Man's activities and natural disasters have led to a reductions in our natural reef systems. Recreationally, growth in sports fishing, scuba diving, and boating has increased the pressures on these systems. Commercially, our seafood industry is dependent on developing the ocean to enable ever larger, yet sustainable, harvests. The loss of our natural systems, coupled with increased use, COMPELS US TO DO EVERYTHING WE CAN TO SAVE NATURAL REEFS. Even so, the natural reefs cannot rebuild themselves fast enough to meet human demands. Long lasting artificial reefs are useful tools for restoring our reef systems to a natural and productive balance. The key to making the decision to build a reef is having a properly defined set of project goals. Once these goals are established, it is possible to design a specific artificial reef that will accomplish that particular set of goals. It's not a simple process but the Reef Ball Foundation has completed a "Step by Step Guide for Reef Rehabilitation for Grassroots Organization" that will help you decide if designed artificial reefs are right for your project.
What's Involved & How Are They Made?
Reef Ballsare made by pouring concrete into a fiberglass mold (shown) containing a central Polyform buoy surrounded by various sized inflatable balls to make holes. There are over a dozen different standard mold sizes and custom sizes are possible. Molds obtained from the Reef Ball Foundation are generally supplied with spare parts, tool kits, starting concrete additive supplies, and training. Sometimes, additional items such as coral propagation kits are added. Usually, clients only need to supply some plywood to build the base, a source of compressed air, and a fresh water supply. Any type of concrete can generally be used, including end-of-day waste, but additives such as microsilica and a high range water reducer are needed to give the Reef Ballshigh strength and to make the concrete suitable for marine life growth.
We provides clients with customer concrete specifications for their particular biological use and if admixtures are not available locally then we can supply the additives. Building an artificial reef usually requires artificial reef permits or access to use a permitted area. The Reef Ball Group can help clients get or secure permission to use a permit. A training manual on how to use the molds and how to deploy the modules is also included with the mold systems, but most clients host a couple of certified Reef Ball trainers for about a week to get set up and casting Reef Balls efficiently and safely. We can provide additional specific on-site training such as coral propagation, coral planting, anchoring, bottom surveying, site assessment, monitoring or any other aspect involving artificial reef projects to make sure your project goes smoothly. Special programs are available to subsidize university research projects and other worthy projects through the Reef Ball Foundation. Reef Ball Foundation also encourages participation in projects by private organizations as we match projects needing sponsorship with companies that want to help the environment while gaining excellent press exposure.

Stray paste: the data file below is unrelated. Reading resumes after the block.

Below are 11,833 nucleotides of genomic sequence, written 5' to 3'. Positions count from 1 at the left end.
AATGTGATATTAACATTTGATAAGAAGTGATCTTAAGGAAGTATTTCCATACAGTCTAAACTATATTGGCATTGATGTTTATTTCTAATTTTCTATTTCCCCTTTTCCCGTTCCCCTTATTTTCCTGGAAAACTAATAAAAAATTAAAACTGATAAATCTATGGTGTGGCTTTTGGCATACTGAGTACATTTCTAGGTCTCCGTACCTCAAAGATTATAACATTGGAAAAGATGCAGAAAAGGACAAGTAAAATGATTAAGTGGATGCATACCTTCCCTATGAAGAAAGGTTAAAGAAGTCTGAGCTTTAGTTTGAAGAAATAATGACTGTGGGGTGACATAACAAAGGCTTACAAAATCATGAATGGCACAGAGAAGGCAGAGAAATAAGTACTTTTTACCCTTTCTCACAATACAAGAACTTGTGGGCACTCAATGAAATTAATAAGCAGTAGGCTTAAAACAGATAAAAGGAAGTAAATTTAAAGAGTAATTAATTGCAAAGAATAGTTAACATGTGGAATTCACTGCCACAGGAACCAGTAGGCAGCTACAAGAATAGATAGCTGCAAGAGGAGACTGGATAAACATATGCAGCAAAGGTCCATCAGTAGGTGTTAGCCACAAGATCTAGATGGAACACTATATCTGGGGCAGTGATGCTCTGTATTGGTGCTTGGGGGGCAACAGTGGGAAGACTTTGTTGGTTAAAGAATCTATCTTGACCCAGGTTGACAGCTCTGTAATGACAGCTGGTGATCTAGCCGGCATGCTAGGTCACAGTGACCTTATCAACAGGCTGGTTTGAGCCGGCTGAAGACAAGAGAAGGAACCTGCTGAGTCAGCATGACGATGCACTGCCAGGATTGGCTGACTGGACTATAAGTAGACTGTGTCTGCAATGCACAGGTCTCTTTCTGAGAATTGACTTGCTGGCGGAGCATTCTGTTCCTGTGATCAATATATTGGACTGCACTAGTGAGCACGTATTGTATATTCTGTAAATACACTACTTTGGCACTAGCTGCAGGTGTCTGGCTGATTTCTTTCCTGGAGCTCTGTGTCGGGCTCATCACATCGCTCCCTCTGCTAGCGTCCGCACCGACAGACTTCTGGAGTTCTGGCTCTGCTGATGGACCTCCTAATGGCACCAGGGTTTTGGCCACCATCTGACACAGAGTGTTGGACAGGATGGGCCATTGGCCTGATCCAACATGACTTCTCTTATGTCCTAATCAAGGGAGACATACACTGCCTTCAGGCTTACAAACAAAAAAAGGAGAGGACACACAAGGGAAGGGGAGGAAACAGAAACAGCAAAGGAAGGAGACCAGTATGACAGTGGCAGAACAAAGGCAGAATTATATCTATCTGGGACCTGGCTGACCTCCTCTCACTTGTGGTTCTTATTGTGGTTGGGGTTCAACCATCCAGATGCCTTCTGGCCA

Reef Balls are cast around an extremely durable Polyform bladder which are supplied with molds. This bladder can be left in the unit to provide flotation so the Reef Ball can be towed behind any size boat. Once at the site, the bladder is deflated and removed. When divers are used, the unit can be placed precisely on the sea floor with a controlled descent, making repairs to damaged reefs possible without endangering natural reefs. Floating deployments are useful in small projects when towing distances are less than 5-10 miles. This is an especially important feature in developing countries were access to barges and lift equipment can be limited or expensive. Multiple units can be towed behind a single boat. Seas should be 3-4 feet or less. Recommended towing speed is 2-3 knots, but techniques are available to attain 4-5 knots for long hauls. For most larger projects, the units can be deployed by barge without divers and we have specialized tools available to make this easier such as a Wanger automatic release hook.. Divers are required when deploying on any site that contains live corals within 300 meters of the intended location.
Whirlpooling Shape of Side Holes
[Wind tunnel tests at FIT showing effect of holes on current flow]